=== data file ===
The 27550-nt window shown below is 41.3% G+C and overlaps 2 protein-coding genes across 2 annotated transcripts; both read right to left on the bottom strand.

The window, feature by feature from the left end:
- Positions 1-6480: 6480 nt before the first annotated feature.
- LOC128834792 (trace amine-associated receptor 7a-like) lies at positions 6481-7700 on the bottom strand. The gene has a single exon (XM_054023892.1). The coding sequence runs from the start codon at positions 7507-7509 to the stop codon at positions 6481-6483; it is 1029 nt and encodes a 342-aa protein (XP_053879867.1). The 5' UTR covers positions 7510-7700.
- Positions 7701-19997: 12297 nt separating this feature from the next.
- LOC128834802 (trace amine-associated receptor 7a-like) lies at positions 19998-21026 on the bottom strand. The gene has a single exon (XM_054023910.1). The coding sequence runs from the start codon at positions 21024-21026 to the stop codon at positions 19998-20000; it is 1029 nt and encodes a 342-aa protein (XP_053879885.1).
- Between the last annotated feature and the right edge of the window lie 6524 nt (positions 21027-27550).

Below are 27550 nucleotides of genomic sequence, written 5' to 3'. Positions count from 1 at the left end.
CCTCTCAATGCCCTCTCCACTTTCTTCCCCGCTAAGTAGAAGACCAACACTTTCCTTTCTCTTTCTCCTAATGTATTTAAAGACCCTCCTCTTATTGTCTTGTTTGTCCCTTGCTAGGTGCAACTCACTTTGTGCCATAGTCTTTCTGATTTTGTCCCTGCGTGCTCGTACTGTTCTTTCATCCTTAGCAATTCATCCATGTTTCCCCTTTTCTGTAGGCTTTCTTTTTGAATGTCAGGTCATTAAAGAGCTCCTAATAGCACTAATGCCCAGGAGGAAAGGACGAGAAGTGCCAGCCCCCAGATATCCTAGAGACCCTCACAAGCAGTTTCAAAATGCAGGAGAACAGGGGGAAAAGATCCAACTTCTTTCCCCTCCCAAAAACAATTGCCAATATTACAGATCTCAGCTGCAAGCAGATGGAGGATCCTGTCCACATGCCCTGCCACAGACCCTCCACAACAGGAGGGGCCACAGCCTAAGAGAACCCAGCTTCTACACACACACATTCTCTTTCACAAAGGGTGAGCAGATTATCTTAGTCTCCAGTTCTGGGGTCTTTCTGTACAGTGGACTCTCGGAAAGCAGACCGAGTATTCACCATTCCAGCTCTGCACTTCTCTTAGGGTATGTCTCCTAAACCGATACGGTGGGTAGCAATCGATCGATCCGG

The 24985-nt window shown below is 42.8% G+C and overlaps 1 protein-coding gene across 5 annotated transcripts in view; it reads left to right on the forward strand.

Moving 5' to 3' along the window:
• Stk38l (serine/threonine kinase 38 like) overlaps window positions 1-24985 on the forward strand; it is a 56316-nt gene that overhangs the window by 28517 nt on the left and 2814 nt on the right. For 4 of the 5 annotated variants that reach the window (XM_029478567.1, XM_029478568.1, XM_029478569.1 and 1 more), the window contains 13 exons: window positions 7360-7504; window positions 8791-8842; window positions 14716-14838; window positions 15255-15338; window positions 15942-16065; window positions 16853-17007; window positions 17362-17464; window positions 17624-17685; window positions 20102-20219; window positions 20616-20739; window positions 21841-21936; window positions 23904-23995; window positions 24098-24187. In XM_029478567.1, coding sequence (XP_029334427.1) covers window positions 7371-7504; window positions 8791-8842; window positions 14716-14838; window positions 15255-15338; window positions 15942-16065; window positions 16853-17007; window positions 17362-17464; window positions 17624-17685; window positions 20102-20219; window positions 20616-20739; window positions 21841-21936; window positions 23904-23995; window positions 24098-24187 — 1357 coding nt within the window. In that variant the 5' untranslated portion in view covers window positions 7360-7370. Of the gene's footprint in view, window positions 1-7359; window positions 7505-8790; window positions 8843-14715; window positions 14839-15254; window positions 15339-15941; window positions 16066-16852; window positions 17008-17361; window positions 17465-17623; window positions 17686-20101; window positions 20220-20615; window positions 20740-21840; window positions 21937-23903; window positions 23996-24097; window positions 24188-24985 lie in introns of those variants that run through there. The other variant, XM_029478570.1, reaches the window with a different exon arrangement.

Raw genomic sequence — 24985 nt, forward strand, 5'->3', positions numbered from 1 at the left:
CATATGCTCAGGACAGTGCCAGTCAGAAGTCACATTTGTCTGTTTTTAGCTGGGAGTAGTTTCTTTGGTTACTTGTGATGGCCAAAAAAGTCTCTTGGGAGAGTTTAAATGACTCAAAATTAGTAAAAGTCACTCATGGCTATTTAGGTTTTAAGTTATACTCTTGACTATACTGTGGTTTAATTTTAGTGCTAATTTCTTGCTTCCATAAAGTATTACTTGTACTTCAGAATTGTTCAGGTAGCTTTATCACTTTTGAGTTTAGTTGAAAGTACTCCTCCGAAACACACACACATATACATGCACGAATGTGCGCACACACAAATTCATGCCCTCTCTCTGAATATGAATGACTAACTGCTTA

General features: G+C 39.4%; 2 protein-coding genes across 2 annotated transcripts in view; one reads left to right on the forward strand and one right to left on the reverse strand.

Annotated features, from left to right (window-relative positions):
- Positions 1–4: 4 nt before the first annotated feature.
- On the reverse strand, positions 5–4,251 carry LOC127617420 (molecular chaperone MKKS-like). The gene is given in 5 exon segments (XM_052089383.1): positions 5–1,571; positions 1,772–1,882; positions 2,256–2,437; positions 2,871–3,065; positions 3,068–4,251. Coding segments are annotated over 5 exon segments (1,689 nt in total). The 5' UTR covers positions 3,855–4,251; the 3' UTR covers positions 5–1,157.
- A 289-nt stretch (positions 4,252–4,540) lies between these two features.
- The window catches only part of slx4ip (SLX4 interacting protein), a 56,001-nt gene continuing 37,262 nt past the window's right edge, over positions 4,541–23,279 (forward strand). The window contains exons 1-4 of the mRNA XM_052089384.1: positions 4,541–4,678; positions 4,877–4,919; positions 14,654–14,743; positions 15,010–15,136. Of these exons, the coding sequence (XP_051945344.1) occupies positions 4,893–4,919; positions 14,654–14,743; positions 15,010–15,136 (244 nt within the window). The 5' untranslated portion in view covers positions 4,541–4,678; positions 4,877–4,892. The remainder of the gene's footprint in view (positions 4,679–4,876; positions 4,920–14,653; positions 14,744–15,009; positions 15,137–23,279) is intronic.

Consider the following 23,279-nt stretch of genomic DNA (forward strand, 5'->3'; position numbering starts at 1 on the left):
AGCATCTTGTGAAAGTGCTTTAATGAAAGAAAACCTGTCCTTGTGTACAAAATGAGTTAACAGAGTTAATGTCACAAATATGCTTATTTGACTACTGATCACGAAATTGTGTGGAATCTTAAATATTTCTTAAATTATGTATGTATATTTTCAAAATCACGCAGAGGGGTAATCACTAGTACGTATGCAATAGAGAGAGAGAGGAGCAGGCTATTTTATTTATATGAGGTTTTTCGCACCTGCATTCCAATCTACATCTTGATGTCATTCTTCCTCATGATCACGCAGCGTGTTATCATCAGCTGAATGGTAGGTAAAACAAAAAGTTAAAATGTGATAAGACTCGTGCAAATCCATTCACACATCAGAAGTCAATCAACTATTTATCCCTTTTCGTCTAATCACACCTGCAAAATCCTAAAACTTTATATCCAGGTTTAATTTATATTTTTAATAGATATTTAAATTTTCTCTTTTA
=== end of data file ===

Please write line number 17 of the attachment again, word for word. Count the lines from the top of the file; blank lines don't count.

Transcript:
- Positions 1–4: 4 nt before the first annotated feature.